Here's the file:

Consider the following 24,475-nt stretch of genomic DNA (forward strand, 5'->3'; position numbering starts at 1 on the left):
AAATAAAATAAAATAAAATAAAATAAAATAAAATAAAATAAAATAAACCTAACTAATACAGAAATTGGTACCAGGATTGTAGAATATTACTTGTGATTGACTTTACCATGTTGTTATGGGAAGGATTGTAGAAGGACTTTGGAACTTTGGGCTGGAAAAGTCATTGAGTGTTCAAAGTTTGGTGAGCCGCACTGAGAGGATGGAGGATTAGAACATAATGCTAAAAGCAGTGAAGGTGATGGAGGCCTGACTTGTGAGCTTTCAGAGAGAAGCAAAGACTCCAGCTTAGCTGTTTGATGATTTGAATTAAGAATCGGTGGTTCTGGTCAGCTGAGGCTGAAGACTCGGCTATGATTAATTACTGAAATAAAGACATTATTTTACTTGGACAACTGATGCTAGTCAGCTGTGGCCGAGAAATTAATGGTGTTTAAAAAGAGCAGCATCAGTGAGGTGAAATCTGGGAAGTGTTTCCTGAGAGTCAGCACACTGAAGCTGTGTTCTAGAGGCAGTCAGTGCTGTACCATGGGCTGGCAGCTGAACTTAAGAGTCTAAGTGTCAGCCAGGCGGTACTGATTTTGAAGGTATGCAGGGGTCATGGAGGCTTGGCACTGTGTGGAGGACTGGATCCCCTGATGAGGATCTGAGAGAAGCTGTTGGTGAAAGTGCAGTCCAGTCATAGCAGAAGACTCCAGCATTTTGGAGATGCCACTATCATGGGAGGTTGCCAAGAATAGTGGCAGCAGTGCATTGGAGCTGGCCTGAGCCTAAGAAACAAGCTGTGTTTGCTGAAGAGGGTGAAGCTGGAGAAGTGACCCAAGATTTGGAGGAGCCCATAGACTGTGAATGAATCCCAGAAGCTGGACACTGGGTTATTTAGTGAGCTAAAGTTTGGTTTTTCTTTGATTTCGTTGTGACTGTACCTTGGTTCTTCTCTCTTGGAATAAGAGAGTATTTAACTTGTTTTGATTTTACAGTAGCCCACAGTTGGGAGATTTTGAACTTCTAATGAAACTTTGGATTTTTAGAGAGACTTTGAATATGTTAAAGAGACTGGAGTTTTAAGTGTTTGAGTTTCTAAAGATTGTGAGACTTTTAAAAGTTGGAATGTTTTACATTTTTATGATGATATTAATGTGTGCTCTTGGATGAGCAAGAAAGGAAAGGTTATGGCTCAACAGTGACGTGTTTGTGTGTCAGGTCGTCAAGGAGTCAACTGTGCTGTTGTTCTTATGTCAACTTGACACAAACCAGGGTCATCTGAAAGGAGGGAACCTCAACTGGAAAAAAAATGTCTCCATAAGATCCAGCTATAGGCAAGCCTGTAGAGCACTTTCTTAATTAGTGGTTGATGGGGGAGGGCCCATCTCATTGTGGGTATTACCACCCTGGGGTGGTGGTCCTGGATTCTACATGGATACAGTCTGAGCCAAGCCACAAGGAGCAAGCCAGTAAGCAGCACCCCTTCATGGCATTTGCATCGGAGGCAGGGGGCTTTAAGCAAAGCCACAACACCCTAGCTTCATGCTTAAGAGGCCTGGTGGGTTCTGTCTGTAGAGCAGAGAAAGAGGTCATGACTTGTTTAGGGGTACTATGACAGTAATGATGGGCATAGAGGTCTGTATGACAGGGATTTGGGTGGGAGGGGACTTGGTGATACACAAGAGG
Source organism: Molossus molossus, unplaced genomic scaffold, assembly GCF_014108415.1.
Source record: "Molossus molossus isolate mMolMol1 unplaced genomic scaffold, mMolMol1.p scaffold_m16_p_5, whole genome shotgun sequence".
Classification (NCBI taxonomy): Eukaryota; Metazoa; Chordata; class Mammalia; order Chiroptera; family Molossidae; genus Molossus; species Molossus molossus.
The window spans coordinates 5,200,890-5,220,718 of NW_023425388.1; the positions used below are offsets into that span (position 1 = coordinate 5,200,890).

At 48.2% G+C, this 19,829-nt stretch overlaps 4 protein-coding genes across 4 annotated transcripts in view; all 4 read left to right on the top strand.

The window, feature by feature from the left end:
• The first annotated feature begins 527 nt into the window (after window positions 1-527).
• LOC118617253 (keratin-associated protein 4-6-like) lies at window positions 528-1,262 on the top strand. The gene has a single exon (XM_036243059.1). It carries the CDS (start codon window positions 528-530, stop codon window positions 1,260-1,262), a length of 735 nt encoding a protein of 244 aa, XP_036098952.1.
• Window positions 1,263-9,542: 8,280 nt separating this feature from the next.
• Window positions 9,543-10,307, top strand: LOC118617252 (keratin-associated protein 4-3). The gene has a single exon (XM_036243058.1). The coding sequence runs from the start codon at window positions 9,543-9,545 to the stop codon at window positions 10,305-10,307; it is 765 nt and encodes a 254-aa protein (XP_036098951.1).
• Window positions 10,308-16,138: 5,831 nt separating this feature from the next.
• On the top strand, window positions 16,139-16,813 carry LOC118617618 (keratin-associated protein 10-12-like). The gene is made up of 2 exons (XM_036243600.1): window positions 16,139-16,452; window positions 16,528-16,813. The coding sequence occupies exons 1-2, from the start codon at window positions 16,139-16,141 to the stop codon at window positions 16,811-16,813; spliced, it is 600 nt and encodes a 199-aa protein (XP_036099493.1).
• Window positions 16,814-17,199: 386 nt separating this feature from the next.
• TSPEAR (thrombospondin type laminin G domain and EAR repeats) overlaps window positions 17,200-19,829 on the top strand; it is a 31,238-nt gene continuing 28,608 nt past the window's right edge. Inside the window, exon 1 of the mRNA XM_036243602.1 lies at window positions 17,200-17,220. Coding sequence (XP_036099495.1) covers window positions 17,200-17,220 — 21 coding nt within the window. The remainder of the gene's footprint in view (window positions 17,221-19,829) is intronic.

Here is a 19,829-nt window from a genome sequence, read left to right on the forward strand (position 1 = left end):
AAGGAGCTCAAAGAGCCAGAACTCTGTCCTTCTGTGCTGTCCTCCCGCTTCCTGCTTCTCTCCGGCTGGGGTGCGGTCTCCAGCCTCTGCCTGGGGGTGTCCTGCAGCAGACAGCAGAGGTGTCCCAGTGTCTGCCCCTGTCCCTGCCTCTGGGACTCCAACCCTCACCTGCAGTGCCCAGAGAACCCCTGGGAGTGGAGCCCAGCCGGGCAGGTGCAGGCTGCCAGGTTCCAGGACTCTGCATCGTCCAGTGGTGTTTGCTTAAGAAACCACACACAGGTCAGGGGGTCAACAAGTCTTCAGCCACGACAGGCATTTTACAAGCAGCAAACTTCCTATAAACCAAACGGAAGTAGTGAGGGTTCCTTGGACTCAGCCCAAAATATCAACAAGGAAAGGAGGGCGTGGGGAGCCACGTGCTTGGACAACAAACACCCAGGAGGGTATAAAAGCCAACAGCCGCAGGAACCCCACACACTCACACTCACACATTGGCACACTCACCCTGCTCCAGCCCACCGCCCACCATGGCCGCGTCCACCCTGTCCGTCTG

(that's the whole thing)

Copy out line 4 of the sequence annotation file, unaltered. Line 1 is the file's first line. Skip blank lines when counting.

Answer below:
Source record: "Molossus molossus isolate mMolMol1 unplaced genomic scaffold, mMolMol1.p scaffold_m16_p_5, whole genome shotgun sequence".